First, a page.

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    Lunars - Oblateness Correction
    From: Frank Reed
    Date: 2008 Jul 12, 21:02 -0400

    Since this has come up in a several recent messages, I thought I would spell
    out the way it's handled in my online lunars calculator.
    
    The approach is straight out of Chauvenet. What we call "oblateness" is the
    slight flattening of the Earth at the poles relative to the equator
    converting it into an "oblate spheroid" rather than a perfect sphere. The
    degree of flattening is approximately one part in 300 (1/297 is closer but
    not significantly so for these purposes). Chauvenet usually refers to this
    property as the "compression" of the Earth's spherical shape.
    
    There are two pieces to the correction. First, you correct the HP taken from
    the almanac (this is Chauvenet's "Table XIII" correction):
     HP=HP0*(1+(sin(Lat))^2/300).
    This is a small correction. On average, the error from ignoring it is
    roughly 0.05 minutes of arc in the clearing process which corresponds to an
    error in longitude of about 1.5' or about 1 nautical mile on average. The
    correction is larger at higher latitudes, but of course this has a smaller
    impact on the position fix since the longitude lines converge.
    
    Second, you correct the lunar distance (after clearing it, but it doesn't
    really matter whether you do it at the beginning instead) with a small
    increment:
     inc_LD=sin(Lat)*[(HP/150)*(sin(Dec2)/sin(LD)-sin(Dec1)/tan(LD))]
    where Dec1 is the declination of the Moon and Dec2 that of the Sun or other
    body. The error in longitude, converted to nautical miles, that would result
    from ignoring this second small correction would be, on average, about equal
    to
     (1.35 n.m.)*sin(2*Lat).
    By the way, Chauvenet has a factor of "A" in his equation and tells the
    reader to look it up in a small table giving log(A) as a function of
    latitude. If you're trying to figure it out from that table, bear in mind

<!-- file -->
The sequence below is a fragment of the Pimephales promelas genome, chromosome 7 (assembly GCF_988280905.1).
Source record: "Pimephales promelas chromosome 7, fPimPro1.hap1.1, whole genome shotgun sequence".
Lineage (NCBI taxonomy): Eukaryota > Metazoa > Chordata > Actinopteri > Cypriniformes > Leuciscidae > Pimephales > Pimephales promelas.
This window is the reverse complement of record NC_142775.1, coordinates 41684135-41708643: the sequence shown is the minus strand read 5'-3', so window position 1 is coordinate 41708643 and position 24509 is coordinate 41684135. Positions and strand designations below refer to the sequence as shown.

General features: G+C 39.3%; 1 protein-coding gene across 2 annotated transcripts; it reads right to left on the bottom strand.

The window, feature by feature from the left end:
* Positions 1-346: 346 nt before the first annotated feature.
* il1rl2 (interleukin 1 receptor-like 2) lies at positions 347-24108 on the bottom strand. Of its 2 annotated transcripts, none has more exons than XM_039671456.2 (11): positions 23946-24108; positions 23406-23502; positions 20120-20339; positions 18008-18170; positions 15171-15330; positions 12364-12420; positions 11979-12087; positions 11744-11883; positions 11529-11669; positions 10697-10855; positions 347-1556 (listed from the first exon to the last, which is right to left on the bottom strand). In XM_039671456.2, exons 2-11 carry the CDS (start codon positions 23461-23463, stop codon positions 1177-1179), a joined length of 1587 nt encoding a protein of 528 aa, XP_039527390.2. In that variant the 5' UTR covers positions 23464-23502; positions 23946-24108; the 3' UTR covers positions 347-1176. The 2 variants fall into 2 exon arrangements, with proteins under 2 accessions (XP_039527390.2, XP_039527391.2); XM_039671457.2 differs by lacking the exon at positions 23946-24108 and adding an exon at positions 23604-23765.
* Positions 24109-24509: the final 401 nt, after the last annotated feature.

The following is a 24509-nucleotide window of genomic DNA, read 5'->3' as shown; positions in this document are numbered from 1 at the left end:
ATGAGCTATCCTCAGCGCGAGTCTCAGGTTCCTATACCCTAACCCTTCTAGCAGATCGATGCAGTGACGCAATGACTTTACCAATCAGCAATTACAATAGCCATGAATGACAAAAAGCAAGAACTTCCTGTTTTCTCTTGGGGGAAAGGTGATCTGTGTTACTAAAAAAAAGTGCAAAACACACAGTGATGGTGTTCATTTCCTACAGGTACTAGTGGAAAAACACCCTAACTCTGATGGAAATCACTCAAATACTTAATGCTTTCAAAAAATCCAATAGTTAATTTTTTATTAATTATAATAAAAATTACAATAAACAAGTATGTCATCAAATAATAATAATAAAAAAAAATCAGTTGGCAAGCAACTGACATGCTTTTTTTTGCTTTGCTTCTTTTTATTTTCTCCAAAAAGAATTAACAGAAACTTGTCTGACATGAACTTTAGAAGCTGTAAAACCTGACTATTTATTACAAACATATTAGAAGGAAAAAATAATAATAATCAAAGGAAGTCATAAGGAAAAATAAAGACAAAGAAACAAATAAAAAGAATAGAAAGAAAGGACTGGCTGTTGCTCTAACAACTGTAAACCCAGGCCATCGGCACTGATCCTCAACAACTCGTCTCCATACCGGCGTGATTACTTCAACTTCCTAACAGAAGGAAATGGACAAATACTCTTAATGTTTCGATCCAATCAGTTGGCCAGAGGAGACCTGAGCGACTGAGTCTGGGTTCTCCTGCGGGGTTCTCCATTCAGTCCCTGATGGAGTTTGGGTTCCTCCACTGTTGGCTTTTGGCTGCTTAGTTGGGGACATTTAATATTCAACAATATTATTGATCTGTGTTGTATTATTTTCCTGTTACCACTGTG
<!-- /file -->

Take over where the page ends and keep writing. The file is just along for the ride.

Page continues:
that the table actually shows log(A)+10 which was normal back then. The
    small variation of A with latitude is not at all important. Chauvenet had
    the clever idea that most of this small correction could be included in the
    lunar distance tables in the almanac. Then the correction would have been
    simply
     inc_LD=sin(Lat)*x
    where x is equal to everything in the square brackets above. I have
    considered adding this little addition to the predicted lunar distance
    tables on my web site. Anybody want it?
    
    PLEASE NOTE: these corrections have been included in the calculations of the
    lunar distance clearing tool on my web site for over three years. You can
    directly assess the significance of the total oblateness correction by
    selecting "Ignore Oblateness" in the "Options" section. If you're trying to
    get an exact assessment of your skill or your sextant's arc error, there's
    no reason to turn off the oblateness calculation. But for historical
    NAVIGATIONAL calculations or just for general understanding, there may be
    times when you want to turn off the oblateness correction.
    
    Incidentally, there's no real reason to bother with the remaining details of
    Chauvenet's own, rather idiosyncratic method of clearing lunars. It was
    rarely used, and it offers no really significant advantage. But the general
    discussion in his book is definitely worth reading.
    
     -FER
    www.HistoricalAtlas.com/lunars
    
    
    
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